Reduce your dependence on medications with these strategies.
More than a third of all adults in the United States have high blood pressure—a systolic pressure (the top number in a reading) of at least 140 millimeters of mercury (mm Hg), or a diastolic pressure (the bottom number) of at least 90 mm Hg, or both. The condition injures blood vessel walls and forces the heart to work harder, increasing the risk for heart disease and stroke.
Taking medication to treat high blood pressure is just part of the solution.
“Lifestyle modification is equally important,” says Dr. Randall Zusman, medical editor of the Harvard Special Health Report Controlling Your Blood Pressure (www.health.harvard.edu/ht).
Lifestyle changes, such as modifying your diet or starting an exercise program, affect your heart and blood vessels in various ways. For example, exercise helps to lower the resistance to blood flow, so your heart can pump blood with less force.
Just one change can begin to lower your blood pressure. With several, “we may be able to take you off some medications,” says Dr. Zusman.
High blood pressure risk increases approximately threefold for people who are overweight. For each pound you lose, you may be able to drop both systolic and diastolic pressure an average of one point.
Getting 30 minutes of moderate aerobic exercise (the kind that gets your heart pumping) on most days of the week has the potential to lower systolic blood pressure as much as four to nine points.
Eat a heart-healthy diet
Shift to a diet with less fat and more antioxidant-rich fruits and vegetables (blueberries, strawberries, spinach, red cabbage), lean meats, legumes, chicken, fish, and whole grains. “Antioxidants have been shown to improve vascular health and reduce inflammation. Whole grains and better protein sources reduce cholesterol and triglycerides, and improve vascular health as well,” says Dr. Zusman.
Reduce sodium intake
In some people, too much sodium increases the amount of body fluid and blood volume, which makes the heart work harder. Limiting sodium to 2,300 milligrams per day has the potential to lower systolic blood pressure by two to eight points.
Cut back the booze
Limit daily alcohol intake to one drink (if you’re a woman) or two drinks (if you’re a man). Cutting down has the potential to reduce systolic blood pressure by two to four points. If you don’t drink, don’t start.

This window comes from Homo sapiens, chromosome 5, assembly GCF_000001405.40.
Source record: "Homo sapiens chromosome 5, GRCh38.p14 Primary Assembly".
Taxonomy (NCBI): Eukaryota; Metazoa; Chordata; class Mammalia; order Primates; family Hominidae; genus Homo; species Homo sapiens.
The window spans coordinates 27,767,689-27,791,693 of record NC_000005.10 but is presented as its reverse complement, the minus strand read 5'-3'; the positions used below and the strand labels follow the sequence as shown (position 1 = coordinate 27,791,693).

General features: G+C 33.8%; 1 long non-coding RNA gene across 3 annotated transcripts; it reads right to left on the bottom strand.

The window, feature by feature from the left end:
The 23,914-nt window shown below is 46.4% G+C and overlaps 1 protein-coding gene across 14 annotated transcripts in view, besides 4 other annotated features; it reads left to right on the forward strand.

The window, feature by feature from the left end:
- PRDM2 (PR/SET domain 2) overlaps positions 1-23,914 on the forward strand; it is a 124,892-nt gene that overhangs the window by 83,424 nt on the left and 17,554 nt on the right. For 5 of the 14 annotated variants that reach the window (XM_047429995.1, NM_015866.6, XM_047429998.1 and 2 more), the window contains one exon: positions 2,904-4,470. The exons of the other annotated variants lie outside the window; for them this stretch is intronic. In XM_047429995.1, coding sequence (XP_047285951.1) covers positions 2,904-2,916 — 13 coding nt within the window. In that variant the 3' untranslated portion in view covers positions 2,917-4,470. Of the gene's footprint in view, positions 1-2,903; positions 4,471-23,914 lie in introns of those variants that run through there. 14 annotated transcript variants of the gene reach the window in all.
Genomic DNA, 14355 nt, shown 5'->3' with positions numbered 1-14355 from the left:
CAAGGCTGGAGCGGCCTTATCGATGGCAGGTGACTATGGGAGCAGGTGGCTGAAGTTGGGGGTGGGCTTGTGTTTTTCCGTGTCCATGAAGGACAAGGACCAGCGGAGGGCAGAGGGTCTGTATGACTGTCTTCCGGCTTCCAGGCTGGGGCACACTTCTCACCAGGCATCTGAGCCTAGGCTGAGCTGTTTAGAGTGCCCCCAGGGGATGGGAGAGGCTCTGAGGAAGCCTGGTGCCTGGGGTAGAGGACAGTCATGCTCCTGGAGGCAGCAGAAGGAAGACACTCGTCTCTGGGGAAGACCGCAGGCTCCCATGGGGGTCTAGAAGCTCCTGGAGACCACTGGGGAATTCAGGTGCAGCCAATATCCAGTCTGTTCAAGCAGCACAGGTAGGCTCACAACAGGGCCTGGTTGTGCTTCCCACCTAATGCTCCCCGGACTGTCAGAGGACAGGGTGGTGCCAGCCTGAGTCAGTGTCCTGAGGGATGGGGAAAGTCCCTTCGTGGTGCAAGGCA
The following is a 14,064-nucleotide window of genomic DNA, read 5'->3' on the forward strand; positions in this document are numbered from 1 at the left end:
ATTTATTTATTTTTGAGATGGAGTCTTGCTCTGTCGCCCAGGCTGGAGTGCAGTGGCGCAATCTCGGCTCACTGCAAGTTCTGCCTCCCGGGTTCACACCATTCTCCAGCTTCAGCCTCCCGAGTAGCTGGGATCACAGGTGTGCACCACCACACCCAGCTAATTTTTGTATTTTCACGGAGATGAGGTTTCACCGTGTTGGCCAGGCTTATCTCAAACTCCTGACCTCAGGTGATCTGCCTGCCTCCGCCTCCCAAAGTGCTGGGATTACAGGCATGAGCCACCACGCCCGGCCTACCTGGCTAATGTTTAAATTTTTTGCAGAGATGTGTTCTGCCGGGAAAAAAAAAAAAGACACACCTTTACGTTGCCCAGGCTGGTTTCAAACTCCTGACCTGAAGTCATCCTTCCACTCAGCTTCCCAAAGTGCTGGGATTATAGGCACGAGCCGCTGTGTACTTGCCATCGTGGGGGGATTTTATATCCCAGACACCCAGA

Boost potassium-rich foods
Foods that are high in potassium, such as sweet potatoes, white beans, and bananas, help relax blood vessels and eliminate excess sodium.
Chronic stress can lead to high blood pressure. Meditation, guided imagery, deep breathing exercises, and yoga can help you manage stress. Triggering the relaxation response—the opposite of the fight-or-flight response—goes even further. “We recently demonstrated that the relaxation response activates genes associated with dilating the blood vessels and utilizing blood sugar, and inactivates genes associated with vascular inflammation and constriction,” says Dr. Zusman.
To practice the relaxation response, sit in a quiet place with your eyes closed; relax your muscles and silently repeat a word, phrase, sound, or short prayer of your choosing over and over; when stray thoughts interfere, let them come and go, and return to your word, phrase, or sound.
Monitor your blood pressure
Taking a daily blood pressure measurement will make you more likely to work at improving your numbers. The best times are early in the morning before you take any blood pressure medications, and again in the evening.
The nicotine in tobacco constricts blood vessels and makes the heart work harder, leading to higher blood pressure. Quit-ting can lower your systolic blood pressure by two to eight points.
Treat sleep apnea
Obstructive sleep apnea (frequent pauses in breathing during sleep) sometimes causes high blood pressure. Treatment—such as continuous positive airway pressure or a dental appliance—may help lower blood pressure and reduce the harm to your heart.